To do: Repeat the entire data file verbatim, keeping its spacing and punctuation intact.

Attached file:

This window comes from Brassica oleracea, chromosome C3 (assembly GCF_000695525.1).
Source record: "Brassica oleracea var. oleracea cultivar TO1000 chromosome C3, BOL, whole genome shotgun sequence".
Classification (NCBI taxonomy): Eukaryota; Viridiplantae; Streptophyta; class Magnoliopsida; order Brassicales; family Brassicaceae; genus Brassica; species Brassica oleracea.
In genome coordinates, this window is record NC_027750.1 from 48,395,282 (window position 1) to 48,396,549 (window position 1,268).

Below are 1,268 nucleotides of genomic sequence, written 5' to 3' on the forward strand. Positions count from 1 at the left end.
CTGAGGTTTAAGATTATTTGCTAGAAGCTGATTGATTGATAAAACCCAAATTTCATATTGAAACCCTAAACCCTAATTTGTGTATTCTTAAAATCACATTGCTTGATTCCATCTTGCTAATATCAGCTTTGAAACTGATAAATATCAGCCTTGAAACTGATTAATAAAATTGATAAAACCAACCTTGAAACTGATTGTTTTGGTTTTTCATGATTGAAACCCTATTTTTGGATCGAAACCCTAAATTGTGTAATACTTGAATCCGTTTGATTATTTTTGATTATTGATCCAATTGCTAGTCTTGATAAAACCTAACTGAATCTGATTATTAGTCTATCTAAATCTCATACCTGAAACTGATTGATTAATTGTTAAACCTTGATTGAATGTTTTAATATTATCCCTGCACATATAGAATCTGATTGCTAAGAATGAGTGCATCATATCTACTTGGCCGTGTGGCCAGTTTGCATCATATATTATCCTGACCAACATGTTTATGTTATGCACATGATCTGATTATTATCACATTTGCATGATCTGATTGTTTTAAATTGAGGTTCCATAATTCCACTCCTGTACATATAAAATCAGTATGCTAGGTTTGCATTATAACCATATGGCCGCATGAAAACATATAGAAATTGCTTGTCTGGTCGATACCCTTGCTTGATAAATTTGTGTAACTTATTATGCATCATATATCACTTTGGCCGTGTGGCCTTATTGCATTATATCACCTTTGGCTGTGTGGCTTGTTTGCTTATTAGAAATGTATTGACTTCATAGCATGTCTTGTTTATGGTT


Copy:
This window comes from Brassica oleracea, chromosome C3 (assembly GCF_000695525.1).
Source record: "Brassica oleracea var. oleracea cultivar TO1000 chromosome C3, BOL, whole genome shotgun sequence".
Classification (NCBI taxonomy): Eukaryota; Viridiplantae; Streptophyta; class Magnoliopsida; order Brassicales; family Brassicaceae; genus Brassica; species Brassica oleracea.
In genome coordinates, this window is record NC_027750.1 from 48,395,282 (window position 1) to 48,396,549 (window position 1,268).

Below are 1,268 nucleotides of genomic sequence, written 5' to 3' on the forward strand. Positions count from 1 at the left end.
CTGAGGTTTAAGATTATTTGCTAGAAGCTGATTGATTGATAAAACCCAAATTTCATATTGAAACCCTAAACCCTAATTTGTGTATTCTTAAAATCACATTGCTTGATTCCATCTTGCTAATATCAGCTTTGAAACTGATAAATATCAGCCTTGAAACTGATTAATAAAATTGATAAAACCAACCTTGAAACTGATTGTTTTGGTTTTTCATGATTGAAACCCTATTTTTGGATCGAAACCCTAAATTGTGTAATACTTGAATCCGTTTGATTATTTTTGATTATTGATCCAATTGCTAGTCTTGATAAAACCTAACTGAATCTGATTATTAGTCTATCTAAATCTCATACCTGAAACTGATTGATTAATTGTTAAACCTTGATTGAATGTTTTAATATTATCCCTGCACATATAGAATCTGATTGCTAAGAATGAGTGCATCATATCTACTTGGCCGTGTGGCCAGTTTGCATCATATATTATCCTGACCAACATGTTTATGTTATGCACATGATCTGATTATTATCACATTTGCATGATCTGATTGTTTTAAATTGAGGTTCCATAATTCCACTCCTGTACATATAAAATCAGTATGCTAGGTTTGCATTATAACCATATGGCCGCATGAAAACATATAGAAATTGCTTGTCTGGTCGATACCCTTGCTTGATAAATTTGTGTAACTTATTATGCATCATATATCACTTTGGCCGTGTGGCCTTATTGCATTATATCACCTTTGGCTGTGTGGCTTGTTTGCTTATTAGAAATGTATTGACTTCATAGCATGTCTTGTTTATGGTT